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Notes From the Underground

[whitespace] The Universal Sell-Out:
House music next in line for the mainstream

I DID SOMETHING very impious on the eve of the last Lord's Day--I laughed in church. Well, not exactly, but I did find myself snickering at some kids dancing in front of a mirror at the Blue Lagoon. It was much the equivalent of a stranger to the scene getting a few laughs at an audience of some eager young punk pups or chuckling at swing dancers in full regalia.

A closer investigation of the Blue's house regular Yuma Tripp, aka DJ Tripp, spinning house and techno, impressed on me that some eerily familiar issues to the punk scene surface in the dance world. DJ Tripp spins a basic, danceable style on Sunday nights, with apocalyptic climaxes that subside into ... more beats. He generously shares his time with visiting DJs who add their own two cents to the mix, like DJ Poohbear, who mixes an odder variety of beats with deeper bass thumps and higher, lighter mixes.

I interrogated a small group of DJs, primarily trying to figure out what the point was--to keep people dancing or to "mix what you feel." I gathered that this underground subculture, originally created by devoted individuals for a select audience--has been quickly co-opted by mainstream media and is in the throes of an ongoing internal debate about "selling out," and constantly divides itself like a great amoeba over subtle stylistic differences. Local DJs also feel the scarcity of venues--most fans are too young for bars, they say. Hmm, remind you of anything?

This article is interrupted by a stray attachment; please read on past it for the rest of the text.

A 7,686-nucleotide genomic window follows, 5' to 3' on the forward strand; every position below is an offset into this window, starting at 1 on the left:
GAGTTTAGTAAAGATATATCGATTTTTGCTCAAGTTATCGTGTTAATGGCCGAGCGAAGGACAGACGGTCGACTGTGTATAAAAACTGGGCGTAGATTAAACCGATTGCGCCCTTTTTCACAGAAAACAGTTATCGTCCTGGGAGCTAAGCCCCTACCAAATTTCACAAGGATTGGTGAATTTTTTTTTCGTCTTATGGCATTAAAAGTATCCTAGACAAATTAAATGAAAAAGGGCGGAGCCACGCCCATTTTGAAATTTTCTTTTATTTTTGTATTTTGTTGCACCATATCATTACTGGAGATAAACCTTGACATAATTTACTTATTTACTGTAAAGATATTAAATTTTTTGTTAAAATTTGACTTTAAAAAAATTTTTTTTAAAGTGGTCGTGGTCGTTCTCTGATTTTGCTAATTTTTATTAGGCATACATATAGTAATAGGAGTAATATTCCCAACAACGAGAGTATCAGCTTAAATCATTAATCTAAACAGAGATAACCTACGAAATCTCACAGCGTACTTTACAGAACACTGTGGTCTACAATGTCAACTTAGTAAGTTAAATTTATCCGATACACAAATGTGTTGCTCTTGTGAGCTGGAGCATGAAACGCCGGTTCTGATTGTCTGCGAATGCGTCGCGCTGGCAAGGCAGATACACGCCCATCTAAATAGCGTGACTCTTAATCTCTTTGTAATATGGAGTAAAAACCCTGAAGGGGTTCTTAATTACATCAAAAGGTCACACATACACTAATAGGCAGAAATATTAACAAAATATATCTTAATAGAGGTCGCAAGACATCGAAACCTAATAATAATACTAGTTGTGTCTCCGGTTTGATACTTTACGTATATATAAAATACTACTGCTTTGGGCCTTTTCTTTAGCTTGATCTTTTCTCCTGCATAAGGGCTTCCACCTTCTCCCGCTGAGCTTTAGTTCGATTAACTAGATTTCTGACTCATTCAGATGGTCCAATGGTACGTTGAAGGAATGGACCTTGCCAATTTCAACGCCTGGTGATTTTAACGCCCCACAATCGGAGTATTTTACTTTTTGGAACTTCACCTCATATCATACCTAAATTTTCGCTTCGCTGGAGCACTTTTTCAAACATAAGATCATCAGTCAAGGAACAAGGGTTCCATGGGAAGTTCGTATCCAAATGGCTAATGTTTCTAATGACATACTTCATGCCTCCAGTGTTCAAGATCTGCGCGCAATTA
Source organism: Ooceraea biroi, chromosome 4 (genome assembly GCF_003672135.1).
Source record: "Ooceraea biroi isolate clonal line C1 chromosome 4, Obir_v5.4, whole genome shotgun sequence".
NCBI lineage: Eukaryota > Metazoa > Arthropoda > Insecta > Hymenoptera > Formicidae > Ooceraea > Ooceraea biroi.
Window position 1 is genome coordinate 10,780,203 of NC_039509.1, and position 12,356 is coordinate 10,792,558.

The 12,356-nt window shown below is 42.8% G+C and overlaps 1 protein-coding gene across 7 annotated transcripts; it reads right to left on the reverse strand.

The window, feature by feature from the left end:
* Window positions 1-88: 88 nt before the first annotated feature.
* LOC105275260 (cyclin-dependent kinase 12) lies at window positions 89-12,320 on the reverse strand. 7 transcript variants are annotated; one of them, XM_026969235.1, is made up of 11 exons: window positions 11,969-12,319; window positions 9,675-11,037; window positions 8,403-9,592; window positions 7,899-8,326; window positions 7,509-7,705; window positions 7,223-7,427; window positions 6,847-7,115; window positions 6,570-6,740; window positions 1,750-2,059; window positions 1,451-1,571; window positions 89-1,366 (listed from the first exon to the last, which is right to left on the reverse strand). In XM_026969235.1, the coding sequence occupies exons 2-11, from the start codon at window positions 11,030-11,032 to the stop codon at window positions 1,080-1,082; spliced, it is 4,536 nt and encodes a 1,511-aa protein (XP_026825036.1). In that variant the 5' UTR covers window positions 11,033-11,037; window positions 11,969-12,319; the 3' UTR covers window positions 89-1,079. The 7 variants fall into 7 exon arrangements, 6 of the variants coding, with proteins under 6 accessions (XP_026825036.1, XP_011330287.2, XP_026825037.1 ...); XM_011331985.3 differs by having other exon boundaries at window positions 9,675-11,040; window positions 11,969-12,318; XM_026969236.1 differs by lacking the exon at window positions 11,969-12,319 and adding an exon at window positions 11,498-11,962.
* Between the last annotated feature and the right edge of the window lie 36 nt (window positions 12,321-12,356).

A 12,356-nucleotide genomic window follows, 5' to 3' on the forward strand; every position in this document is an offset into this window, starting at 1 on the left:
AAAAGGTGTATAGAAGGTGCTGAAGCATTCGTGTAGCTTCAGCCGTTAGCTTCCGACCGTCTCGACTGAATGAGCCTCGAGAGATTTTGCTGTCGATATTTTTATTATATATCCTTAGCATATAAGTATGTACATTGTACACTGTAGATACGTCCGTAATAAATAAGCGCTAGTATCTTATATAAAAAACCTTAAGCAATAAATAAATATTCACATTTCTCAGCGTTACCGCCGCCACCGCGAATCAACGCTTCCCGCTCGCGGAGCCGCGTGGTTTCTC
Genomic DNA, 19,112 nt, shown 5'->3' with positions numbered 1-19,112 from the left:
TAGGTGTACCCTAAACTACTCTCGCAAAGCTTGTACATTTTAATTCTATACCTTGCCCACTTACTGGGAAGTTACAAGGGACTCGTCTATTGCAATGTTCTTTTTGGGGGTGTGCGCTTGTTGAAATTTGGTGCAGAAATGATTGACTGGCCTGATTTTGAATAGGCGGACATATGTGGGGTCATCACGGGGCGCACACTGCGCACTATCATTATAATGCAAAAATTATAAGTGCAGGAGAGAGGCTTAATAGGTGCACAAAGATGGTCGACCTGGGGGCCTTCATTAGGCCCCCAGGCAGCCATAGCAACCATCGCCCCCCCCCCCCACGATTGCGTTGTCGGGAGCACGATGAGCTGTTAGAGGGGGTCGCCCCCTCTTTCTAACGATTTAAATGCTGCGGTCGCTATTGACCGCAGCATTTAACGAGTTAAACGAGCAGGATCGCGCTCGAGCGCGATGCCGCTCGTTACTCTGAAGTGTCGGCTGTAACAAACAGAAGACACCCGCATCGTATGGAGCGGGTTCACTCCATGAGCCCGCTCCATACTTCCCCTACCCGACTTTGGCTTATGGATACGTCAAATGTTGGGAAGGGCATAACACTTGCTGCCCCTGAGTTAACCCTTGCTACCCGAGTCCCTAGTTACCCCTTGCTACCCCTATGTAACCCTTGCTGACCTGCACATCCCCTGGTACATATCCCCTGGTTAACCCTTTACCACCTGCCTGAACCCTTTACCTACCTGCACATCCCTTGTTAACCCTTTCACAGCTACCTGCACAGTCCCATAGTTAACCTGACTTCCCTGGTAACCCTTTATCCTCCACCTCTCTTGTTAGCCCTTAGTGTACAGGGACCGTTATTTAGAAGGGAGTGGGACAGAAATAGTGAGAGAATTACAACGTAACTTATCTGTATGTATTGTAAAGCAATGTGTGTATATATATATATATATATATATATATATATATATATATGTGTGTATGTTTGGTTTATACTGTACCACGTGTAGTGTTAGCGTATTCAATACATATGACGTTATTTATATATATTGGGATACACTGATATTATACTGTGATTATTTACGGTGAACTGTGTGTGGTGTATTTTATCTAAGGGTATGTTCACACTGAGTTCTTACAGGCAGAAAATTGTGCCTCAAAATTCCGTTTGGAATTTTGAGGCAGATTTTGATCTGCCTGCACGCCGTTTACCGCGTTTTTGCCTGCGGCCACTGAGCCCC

Arwen Curry

It's an Earful

I like songs clocking in under two minutes. Vincent's Ear offers songs that tread close to the dangerous four-minute territory. The band's new album, Agua, does rock, but it's not with the simple gratification that one gets from, say, the first four Ramones albums. Agua is an acquired taste that gets refreshingly better after each listen.

Despite the occasional whiny, Seattle-like symptoms on "Cheap Hotel," the songs still manage to work. Singer Michael's vocals sound magnificent on a flat-out rocker like "I Reckon," and turn absolutely soulful on "Lush."

I'm always leery of a rock band that has a sax in it--I envision that Boardwalk scene from Lost Boys with the cheesy singer/saxophonist belting out "I Still Believe." Ugh, the pain. Don't fret, though, this sax doesn't suck and fits in within these constructs just like drummer Peter's pinpoint, all-star percussion work. The moody "Drowning," with its beautiful extended intro, remains my favorite track. Few local bands can create a certain ambiance throughout a single song, but Vincent's Ear manages to nail down a mystical feeling throughout each song. Vincent's Ear, P.O. Box 33, Freedom, 95019-0033.
Matt Koumaras


On Thursday, the What Nots, Exploding Crustaceans and Thumbs Down play at the Felton Community Center (8pm, $3).

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From the March 26-April 1, 1998 issue of Metro Santa Cruz.

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